SA fossils: Modern culture much older

2012-07-30 22:33
Rock painting

Rock painting

Multimedia   ·   User Galleries   ·   News in Pictures Send us your pictures  ·  Send us your stories

Johannesburg - Researchers say new South African fossil finds show modern culture emerged about 30 000 years earlier there than previously thought.

Two articles published on Monday in the journal Proceedings of the National Academy of Sciences say the items found, including poison-tipped arrows and jewellery, are characteristic of the San hunter-gatherers. Their descendants live today in southern Africa.

Carbon dating of the new findings show the San culture goes back as far as 44 000 years instead the previous estimate of somewhere between 10 000 and 20 000 years.

Researchers also say these items have clear uses and can be traced forward to modern culture.

South African researcher Lucinda Backwell says the findings are the earliest known instances of "modern behaviour as we know it." Backwell says the discovery also reinforces that modern humans originate from southern Africa.

Poisoned-tipped arrows and jewelry made of ostrich egg beads show modern culture may have emerged years earlier in the area than previously thought.

The find, discovered at Border Cave close to South Africa's northeastern border with Swaziland, is a comprehensive package of hunting kits and jewellery made of ostrich egg and marine shell beads.

Backwell, who was part of the team of international researchers that made the find, said the artefacts created as many as 44 000 years ago served the same purposes as they would today.

"They all have a specific reason we understand, that's why we can name them," Backwell said.

Symbolic behaviour

The researchers' articles said the Border Cave people used poisoned arrows to hunt and put spiral engraving on arrowheads to indicate ownership. The latter practice has been preserved in the San culture, they said.

Professor Francesco d'Errico of the French National Research Centre, who led the research team, said that the findings tell of a people who were highly evolved.

"They were fully modern genetically and cognitively," d'Errico said.

Their cognitive development is evident in their symbolic behaviour, the professor said. The ostrich egg beads were not only ornaments, but played a major role in bartering with neighbouring groups, he said. That practice continues today.

The paper claimed that the fossils show that all modern culture came from southern Africa, though the researchers acknowledged it remains difficult to pinpoint where in history that modernity began.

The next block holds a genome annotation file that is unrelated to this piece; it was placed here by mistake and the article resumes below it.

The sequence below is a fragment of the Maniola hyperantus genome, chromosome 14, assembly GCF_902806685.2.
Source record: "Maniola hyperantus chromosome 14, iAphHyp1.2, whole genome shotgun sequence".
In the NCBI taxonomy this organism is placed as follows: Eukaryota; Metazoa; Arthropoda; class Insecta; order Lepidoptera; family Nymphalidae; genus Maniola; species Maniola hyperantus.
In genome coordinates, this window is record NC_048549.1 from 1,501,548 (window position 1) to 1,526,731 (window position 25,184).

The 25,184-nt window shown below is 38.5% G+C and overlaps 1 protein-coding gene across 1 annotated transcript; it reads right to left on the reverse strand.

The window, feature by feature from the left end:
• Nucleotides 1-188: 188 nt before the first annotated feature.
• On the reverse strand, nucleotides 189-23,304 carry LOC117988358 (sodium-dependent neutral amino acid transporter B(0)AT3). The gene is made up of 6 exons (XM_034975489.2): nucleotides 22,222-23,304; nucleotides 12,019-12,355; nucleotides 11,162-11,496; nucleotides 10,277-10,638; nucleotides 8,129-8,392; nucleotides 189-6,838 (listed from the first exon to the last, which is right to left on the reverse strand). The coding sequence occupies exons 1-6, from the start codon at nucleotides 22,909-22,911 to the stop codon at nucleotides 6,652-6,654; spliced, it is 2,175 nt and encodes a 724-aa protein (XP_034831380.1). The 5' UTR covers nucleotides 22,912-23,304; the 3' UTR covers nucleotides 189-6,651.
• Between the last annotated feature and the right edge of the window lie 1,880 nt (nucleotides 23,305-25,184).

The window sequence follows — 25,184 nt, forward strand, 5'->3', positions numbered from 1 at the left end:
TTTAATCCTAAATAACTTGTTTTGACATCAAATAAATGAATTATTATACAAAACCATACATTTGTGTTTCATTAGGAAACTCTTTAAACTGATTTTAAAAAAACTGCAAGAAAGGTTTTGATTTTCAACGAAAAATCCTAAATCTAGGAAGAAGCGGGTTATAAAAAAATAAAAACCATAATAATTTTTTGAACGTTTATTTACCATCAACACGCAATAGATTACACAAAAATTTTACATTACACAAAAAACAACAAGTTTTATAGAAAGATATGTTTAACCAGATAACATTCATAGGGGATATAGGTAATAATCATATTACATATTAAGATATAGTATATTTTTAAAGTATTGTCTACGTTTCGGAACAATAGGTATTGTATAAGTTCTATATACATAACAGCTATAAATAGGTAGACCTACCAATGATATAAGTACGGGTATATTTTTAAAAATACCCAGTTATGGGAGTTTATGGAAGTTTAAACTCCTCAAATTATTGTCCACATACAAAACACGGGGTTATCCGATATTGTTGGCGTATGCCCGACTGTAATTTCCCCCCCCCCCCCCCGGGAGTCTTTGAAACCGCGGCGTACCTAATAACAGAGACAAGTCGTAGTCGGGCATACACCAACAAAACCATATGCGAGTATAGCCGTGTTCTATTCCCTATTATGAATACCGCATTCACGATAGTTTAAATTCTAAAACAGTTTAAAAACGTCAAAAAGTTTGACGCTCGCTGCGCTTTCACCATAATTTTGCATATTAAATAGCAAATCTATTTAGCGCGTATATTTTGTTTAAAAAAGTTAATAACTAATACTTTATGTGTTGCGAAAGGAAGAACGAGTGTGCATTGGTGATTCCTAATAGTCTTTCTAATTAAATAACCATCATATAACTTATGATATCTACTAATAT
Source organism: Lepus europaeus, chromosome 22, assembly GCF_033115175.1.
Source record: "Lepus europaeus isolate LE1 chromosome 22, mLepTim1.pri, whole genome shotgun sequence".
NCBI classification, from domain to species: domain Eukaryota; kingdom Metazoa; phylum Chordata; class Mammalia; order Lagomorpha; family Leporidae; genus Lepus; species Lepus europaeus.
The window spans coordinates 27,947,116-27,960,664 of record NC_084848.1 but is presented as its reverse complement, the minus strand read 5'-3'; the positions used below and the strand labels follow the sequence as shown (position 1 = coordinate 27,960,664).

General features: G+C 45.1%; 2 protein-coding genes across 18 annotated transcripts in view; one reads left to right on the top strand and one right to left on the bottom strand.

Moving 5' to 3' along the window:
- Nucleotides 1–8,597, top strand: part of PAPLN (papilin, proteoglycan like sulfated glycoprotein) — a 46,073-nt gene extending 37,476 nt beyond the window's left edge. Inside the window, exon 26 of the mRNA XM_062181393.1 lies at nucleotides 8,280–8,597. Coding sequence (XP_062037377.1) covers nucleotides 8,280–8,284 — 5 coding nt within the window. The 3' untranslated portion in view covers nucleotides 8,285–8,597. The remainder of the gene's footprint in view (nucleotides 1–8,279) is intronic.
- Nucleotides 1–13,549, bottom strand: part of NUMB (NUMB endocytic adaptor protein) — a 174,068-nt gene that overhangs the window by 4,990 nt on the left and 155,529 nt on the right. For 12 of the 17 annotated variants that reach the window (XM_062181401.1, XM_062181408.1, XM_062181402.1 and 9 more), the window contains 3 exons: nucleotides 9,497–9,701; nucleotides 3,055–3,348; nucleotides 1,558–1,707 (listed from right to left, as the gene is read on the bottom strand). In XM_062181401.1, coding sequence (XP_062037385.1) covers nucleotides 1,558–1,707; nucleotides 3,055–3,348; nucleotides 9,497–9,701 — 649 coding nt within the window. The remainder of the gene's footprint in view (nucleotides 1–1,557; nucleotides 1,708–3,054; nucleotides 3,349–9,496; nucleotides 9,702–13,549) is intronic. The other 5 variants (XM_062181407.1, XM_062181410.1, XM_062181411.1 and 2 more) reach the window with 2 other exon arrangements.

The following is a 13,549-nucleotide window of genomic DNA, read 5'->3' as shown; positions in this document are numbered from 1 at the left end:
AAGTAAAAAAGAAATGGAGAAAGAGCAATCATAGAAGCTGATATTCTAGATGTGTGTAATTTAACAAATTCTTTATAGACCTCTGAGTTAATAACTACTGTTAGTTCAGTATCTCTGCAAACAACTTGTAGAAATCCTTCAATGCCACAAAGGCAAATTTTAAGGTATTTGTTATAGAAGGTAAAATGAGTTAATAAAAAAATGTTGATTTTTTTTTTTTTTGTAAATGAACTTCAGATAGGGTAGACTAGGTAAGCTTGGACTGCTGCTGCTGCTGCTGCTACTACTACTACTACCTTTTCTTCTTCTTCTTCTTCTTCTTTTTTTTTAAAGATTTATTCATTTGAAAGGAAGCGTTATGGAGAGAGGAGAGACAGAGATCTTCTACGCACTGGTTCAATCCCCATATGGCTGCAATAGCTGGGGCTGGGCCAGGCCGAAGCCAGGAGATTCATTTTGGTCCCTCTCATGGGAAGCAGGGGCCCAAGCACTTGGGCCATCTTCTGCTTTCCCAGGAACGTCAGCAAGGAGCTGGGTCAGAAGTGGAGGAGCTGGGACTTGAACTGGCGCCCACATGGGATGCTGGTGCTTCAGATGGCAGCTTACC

Eric Delson, a palaeoanthropologist at Lehman College of the City University of New York, said that while the testing used by the researchers to determine the age of the fossils was very clear and reliable, the findings didn't support the idea that all modern human cultures are connected to this find.

He said there is evidence that a modern culture already existed in Europe around the time the new find is dated.

"They say, 'Modern human behaviour first found!'" Delson said. "Well, not exactly."

He did, however, applaud the research for finding the origins of one specific group of modern people.

Scientists from Britain, France, Italy, Norway, South Africa and the US all took part in the research, run by the University of Witwatersrand in Johannesburg.

Read more on:    south africa  |  archaeology  |  anthropology
NEXT ON NEWS24X

linking and moving

2015-04-22 07:36

SHARE:

Read News24’s Comments Policy

24.com publishes all comments posted on articles provided that they adhere to our Comments Policy. Should you wish to report a comment for editorial review, please do so by clicking the 'Report Comment' button to the right of each comment.

Comment on this story
34 comments
Add your comment
Comment 0 characters remaining

Inside News24

 
/News
Horoscopes
Aquarius
Aquarius

Set yourself some clear goals today to help you bring your idealistic ideas down to earth. With a practical plan and a steady...read more

There are new stories on the homepage. Click here to see them.
 
English
Afrikaans
isiZulu

Hello 

Create Profile

Creating your profile will enable you to submit photos and stories to get published on News24.


Please provide a username for your profile page:

This username must be unique, cannot be edited and will be used in the URL to your profile page across the entire 24.com network.

Settings

Location Settings

News24 allows you to edit the display of certain components based on a location. If you wish to personalise the page based on your preferences, please select a location for each component and click "Submit" in order for the changes to take affect.




Facebook Sign-In

Hi News addict,

Join the News24 Community to be involved in breaking the news.

Log in with Facebook to comment and personalise news, weather and listings.